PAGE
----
Summary: The rewards of serving well as a deacon are explored.
“Those who serve well as deacons gain a good standing for themselves and also great confidence in the faith that is in Christ Jesus.” 
Jesus said, “The Son of Man came not to be served but to serve, and to give his life as a ransom for many” [MARK 10:45]. Jesus also taught His disciples, “If anyone would be first, he must be last of all and servant of all” [MARK 9:35]. Though being a servant is not especially esteemed in contemporary church life, servanthood is nevertheless highly regarded in the Kingdom.
As this congregation continues to grow, we will have increasing need for more deacons to serve among the congregants. The process of seeking out deacons will move along steadily. However, as we move through that appointment process, I trust we will encourage those who now serve, those who will serve and those who aspire to serve. I say this in part because we are growing; and growth brings the need to anticipate pressures we will yet face. However, my primary reason for this particular message is that in the studies we have been presenting, this verse follows that of the qualifications for deacons. I dare not pass over this particular verse, ignoring it as though it had no application to us as a community of faith.
The Apostle has provided the qualifications required for those who would serve the congregation. He has exploded the idea that deacons have a ruling role or some other administrative role within the church; he did this by including the distaff side among those who are to serve as deacons.  Paul now encourages the congregation of the Lord to esteem these individuals who serve selflessly with the assembly. Each member of the Body can encourage deacons through esteeming them for their work.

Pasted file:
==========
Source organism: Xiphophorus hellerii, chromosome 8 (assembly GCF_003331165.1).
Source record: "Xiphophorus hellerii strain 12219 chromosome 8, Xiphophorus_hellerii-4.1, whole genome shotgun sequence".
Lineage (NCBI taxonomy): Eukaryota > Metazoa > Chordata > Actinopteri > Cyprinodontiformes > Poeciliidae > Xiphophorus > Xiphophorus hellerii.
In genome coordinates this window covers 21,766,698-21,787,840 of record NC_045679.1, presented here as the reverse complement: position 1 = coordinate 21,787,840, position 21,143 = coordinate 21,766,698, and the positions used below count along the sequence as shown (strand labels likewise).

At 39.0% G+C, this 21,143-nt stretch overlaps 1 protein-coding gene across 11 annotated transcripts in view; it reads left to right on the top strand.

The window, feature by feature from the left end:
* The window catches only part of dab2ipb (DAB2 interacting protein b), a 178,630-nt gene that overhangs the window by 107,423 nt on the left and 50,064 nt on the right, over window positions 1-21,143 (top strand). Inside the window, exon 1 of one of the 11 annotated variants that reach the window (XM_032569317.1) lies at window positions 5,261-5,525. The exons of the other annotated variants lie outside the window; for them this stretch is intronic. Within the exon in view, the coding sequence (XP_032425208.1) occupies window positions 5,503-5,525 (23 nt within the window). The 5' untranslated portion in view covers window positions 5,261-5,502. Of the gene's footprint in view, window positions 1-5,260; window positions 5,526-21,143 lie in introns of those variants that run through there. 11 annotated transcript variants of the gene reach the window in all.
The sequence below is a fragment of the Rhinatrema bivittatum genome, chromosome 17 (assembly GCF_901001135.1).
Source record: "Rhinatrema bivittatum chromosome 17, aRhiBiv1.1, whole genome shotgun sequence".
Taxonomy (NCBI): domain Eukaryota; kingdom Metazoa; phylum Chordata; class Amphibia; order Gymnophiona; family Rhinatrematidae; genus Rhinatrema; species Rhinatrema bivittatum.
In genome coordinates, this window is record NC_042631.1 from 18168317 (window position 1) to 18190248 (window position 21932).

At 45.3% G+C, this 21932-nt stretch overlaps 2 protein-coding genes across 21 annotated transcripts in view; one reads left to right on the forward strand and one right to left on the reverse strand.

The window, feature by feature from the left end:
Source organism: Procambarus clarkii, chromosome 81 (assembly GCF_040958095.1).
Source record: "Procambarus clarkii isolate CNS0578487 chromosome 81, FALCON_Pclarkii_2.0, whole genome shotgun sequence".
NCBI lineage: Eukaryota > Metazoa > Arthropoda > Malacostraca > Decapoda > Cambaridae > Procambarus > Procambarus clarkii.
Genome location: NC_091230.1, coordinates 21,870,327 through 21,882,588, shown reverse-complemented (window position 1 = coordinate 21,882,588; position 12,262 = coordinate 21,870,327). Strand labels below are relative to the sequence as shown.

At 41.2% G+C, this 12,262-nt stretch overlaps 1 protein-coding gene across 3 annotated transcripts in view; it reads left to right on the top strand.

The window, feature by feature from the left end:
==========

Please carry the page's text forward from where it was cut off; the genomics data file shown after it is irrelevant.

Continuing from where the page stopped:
SERVING WELL — The word used for “serve” is nonspecific. It is possible that it refers to any Christians who serve well. In that case, it is encouragement for each believer to exercise his or her gifts wisely and to the glory of God. While this is a possible meaning of what Paul wrote, the fact that he stated this at the end of a section detailing the qualifications and service of ministers would lead quite naturally to the view that he is speaking of deacons who serve well. That is my understanding of what the Apostle wrote; and it is apparently the understanding of the translators of the Bible I use.  The words “as deacons” do not occur in the original text.
How would anyone know if a deacon served well? What criteria should be used to determine whether deacons have served well, or even whether they are serving well? It seems apparent that the Word is saying that deacons who serve well are rewarded. However, who does the rewarding and how will the congregation know whether they have served well?
Well, I’ve asked the questions, so let’s seek an answer in some semblance of order. First, how shall we assess whether deacons have served well? This raises the question of whether it lies under the purview of the congregation to determine whether deacons have served well. In order to answer the question, we need to review what the work of deacons is.